Biogas plants improve rural life in Nepal | Global Ideas | DW | 26.10.2010
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Global Ideas

Biogas plants improve rural life in Nepal

Around the world, 3.2 billion people lack access to modern methods of heating. While cooking over open fires is damaging to health and to the environment, biogas provides a viable, sustainable alternative.

A gas stove fulled by biogas

Biogas is a healthier and greener option than cooking over an open fire

Many countries in the world lack the infrastructure needed to provide populations in remote regions with heat and light. For half the world's population, meals are cooked on an open fire fueled by wood, coal, dung, and other smoke-producing combustibles. This not only adversely affects the health of rural populations, it also consumes large amounts of fuel and releases high levels of carbon dioxide.

Now, however, there is an alternative.

These days, biogas plants are providing a mainstream renewable energy solution in rural Nepal, allowing people to produce methane by fermenting human and animal waste. Biogas units provide a cleaner and safer source of energy, enabling rural families to produce their own electricity, heat, and fertilizer.

The convenience factor

Water buffalo in front of an orange biogas plant

Biogas plants have even featured in work by Thai art collective Superflex

One advantage of these plants is that they can be used in exactly the place they're needed, thereby averting the need for extensive, costly power landlines. They are easy to assemble, user-friendly, and depend on nothing more than fuel naturally supplied by domestic waste.

In developing countries, domestic biogas plants are used first and foremost to meet the immediate needs of rural populations in regions without infrastructure.

It's an efficient principle, says Andreas Michel, energy expert with the German Technical Cooperation (GTZ). "The dung produced by two or three cows per day is sufficient to make enought methane gas for five hours of cooking or light," he explains. In recent years, the GTZ has helped fund the installaton of several hundred biogas plants in developing countries such as Bolivia and Rwanda. The nations with the highest number of biogas plants are China, Botswana and India.

According to GTZ research, domestic biogas plants represent the optimal application of biogas production systems. Although larger plants can generate enough electricity to supply entire villages - and are usually installed within existing farms, where a steady supply of biomass can be guaranteed - the benefit of domestic plants in terms of cooking and heating are more significant.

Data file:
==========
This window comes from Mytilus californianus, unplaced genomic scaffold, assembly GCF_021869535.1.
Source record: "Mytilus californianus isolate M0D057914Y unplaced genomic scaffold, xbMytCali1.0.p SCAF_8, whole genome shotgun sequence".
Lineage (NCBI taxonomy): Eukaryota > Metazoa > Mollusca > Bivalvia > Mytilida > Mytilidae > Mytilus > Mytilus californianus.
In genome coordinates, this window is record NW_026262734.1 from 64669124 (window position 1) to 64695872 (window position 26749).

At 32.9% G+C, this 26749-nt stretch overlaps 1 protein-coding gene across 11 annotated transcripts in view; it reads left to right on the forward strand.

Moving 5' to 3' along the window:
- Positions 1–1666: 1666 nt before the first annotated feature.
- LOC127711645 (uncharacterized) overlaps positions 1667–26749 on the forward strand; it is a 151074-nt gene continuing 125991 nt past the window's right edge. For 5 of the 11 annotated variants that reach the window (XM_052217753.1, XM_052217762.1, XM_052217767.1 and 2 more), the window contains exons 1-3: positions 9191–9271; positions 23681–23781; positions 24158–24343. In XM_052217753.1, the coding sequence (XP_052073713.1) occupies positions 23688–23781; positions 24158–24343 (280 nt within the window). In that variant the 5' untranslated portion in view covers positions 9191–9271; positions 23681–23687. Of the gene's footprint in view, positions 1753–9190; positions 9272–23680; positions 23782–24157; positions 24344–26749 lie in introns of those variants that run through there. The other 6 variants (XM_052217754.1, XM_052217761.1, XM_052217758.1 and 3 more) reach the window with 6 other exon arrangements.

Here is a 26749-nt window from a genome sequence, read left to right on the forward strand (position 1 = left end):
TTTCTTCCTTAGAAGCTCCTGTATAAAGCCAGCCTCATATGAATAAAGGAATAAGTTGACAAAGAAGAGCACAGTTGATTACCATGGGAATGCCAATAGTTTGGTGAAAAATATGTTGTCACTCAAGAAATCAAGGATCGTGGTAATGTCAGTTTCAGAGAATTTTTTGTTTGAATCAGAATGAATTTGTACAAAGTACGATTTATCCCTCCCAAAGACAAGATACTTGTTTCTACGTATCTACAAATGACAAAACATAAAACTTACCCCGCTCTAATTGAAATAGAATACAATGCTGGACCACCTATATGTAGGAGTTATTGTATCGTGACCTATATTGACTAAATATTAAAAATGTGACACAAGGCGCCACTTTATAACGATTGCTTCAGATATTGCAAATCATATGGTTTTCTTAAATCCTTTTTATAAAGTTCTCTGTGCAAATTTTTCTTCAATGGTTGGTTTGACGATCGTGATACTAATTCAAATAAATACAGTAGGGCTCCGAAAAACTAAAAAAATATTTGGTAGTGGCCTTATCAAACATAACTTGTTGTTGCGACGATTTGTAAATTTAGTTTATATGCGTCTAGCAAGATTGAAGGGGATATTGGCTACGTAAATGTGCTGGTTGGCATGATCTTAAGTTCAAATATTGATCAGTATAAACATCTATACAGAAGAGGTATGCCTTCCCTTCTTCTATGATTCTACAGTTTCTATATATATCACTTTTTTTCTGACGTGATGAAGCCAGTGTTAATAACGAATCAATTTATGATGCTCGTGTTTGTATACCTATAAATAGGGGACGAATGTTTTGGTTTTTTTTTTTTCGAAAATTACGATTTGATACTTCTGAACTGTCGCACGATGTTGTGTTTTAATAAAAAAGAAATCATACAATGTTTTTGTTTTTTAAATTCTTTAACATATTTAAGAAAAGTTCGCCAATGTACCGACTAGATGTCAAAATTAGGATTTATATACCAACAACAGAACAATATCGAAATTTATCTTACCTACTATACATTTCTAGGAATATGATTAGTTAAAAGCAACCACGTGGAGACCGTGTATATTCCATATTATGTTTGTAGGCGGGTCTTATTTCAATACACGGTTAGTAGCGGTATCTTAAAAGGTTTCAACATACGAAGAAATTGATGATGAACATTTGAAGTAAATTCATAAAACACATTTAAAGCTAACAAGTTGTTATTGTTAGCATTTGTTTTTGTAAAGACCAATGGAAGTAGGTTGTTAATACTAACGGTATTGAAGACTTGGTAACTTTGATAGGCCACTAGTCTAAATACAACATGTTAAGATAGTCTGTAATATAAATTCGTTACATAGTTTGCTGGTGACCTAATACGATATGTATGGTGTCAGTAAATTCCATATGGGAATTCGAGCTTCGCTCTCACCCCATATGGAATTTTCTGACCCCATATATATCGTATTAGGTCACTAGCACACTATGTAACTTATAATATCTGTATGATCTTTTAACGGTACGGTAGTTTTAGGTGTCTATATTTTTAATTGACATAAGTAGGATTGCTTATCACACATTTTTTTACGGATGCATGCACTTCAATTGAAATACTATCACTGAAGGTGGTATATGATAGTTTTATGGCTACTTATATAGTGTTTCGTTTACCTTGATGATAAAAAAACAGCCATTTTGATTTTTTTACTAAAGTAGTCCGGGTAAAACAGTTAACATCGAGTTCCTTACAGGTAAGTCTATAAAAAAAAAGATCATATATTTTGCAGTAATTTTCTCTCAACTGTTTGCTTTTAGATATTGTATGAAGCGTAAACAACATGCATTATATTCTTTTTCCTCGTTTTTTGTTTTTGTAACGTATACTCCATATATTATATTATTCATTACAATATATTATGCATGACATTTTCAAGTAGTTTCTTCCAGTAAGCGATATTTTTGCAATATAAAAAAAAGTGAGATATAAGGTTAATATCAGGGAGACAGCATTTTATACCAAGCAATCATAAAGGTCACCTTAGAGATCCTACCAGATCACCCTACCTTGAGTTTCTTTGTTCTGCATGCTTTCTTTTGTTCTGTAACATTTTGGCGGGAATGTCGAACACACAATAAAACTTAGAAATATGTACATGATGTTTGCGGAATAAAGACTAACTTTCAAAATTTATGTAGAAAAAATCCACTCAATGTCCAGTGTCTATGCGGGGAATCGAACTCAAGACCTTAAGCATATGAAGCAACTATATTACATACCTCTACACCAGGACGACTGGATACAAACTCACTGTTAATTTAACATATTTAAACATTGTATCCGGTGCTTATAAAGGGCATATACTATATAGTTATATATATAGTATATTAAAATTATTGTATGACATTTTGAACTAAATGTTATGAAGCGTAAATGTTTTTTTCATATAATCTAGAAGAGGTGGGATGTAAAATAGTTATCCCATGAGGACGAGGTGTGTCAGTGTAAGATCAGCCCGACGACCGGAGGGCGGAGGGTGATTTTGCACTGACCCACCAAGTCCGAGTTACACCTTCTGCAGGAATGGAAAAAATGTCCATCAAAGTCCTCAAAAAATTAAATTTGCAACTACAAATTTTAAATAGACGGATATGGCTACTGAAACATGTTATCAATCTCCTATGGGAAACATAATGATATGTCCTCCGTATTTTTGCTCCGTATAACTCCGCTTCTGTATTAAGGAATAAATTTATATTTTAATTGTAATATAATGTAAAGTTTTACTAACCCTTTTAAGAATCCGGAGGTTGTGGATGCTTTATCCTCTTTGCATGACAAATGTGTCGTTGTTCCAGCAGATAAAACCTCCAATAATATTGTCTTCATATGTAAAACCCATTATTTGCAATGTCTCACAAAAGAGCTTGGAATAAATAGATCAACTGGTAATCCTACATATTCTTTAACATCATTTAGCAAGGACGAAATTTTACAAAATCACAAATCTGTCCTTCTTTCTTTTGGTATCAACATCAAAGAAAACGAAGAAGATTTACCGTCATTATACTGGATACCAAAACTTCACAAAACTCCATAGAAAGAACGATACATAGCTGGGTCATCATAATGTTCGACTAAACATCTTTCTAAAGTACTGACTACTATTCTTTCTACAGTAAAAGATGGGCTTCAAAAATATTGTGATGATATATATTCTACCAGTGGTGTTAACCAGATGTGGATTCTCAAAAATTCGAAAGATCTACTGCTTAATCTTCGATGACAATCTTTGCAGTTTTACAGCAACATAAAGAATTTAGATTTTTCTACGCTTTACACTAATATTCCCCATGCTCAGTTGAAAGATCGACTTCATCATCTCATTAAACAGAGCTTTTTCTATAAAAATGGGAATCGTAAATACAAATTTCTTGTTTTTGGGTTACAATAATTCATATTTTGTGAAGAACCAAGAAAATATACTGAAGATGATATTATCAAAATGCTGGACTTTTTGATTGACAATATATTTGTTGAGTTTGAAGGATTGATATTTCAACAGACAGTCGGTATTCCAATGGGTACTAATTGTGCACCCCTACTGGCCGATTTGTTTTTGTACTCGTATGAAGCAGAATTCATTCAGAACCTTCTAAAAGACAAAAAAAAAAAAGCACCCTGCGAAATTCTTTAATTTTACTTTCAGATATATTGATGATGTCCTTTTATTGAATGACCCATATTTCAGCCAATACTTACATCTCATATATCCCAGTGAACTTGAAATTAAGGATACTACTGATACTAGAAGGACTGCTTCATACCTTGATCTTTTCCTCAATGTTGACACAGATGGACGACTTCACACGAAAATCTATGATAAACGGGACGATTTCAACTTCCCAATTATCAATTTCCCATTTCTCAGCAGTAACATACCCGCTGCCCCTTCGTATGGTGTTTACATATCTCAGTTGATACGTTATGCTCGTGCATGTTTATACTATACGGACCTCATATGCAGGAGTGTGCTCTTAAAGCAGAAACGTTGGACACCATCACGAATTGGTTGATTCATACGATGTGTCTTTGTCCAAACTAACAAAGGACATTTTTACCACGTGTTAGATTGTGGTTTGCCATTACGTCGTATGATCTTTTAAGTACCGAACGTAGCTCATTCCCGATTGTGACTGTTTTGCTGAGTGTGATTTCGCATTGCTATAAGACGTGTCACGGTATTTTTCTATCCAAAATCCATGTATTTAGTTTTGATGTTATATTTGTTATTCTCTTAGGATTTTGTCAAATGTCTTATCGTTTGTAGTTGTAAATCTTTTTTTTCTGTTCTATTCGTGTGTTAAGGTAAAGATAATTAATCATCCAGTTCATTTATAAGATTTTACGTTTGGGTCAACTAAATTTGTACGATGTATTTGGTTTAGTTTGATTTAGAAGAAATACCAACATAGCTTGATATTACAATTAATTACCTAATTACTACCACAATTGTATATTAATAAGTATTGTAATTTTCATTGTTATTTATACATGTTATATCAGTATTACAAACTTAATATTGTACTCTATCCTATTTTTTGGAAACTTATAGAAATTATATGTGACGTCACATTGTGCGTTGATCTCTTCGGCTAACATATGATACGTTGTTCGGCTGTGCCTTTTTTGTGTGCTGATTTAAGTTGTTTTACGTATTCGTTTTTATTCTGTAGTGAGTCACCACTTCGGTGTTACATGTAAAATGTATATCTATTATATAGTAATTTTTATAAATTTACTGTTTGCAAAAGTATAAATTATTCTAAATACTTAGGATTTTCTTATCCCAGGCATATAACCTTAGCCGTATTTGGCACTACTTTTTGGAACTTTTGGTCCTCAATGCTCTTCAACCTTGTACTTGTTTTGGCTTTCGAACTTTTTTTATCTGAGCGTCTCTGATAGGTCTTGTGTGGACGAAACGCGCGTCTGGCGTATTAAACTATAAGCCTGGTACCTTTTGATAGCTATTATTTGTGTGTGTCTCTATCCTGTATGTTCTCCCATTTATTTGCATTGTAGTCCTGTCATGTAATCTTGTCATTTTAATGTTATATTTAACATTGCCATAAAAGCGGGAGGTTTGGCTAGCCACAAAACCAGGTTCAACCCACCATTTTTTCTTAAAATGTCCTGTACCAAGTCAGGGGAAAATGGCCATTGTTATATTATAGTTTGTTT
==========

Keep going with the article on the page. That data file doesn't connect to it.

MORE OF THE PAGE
The WWF is currently co-funding the installation of 7,500 biogas methane generators in individual households in Nepal. It estimates that each unit can help save an average 4.5 tonnes of firewood and therefore almost four tonnes of CO2 emmissions per year. As Andreas Michel explains, health improves as a result of less particulate matter in the indoor air. A further benefit is that the slurry generated during production can be used as fertilizer for the fields.

The downsides

A Cantel biodigester: Dome supported with temporary block supports

A domestic biogas plant

One crucial aspect is ensuring that all the methane generated is captured and burned. A relatively potent greenhouse gas, methane has can be 25 times more powerful than carbon dioxide in its potential for global warming.

"This is why it is so important to prevent methane escaping into the atmosphere," says Martin Hofstetter, an agricultural expert with Greenpeace.

A further problem is that biogas units cannot be installed just anywhere. Not only do they cost between $300 and $1,200 depending on capacity and country - they are not even an option for impoverishd rural families who have neither land nor cattle, and therefore lack the requisite organic waste.

When biofuels damage food supplies

A sign showing a cow with a red line through it

Meat and dairy production has an impact on climate change

Moreover, biogas production becomes counterproductive should it stop relying solely on domestic waste, and if fields hitherto used for food crops are converted for the purpose of growing biofuel crops.

"These days, there is a standoff in agriculture between the need to grow non-food biofuel crops, and food crops," points out Hofstetter. The food-versus-fuel dilemna is exacerbated in some countries, such as Germany, where subsidies and tariffs can lead to damaging effects. These include rising food prices, rainforest destruction, and poor farmers being driven off their land by large companies that want to convert it to biofuel crops.

Ultimately, biogas units make most sense when individual families' interests are the first priority, rather than making a profit. Once a biogas plant has been installed, there is little expense because it costs nothing to fuel it. Enabling people in remote corners of the world to generate their own energy can help them change their lives.

Author: Po Keung Cheung (jp)
Editor: Jennifer Abramsohn

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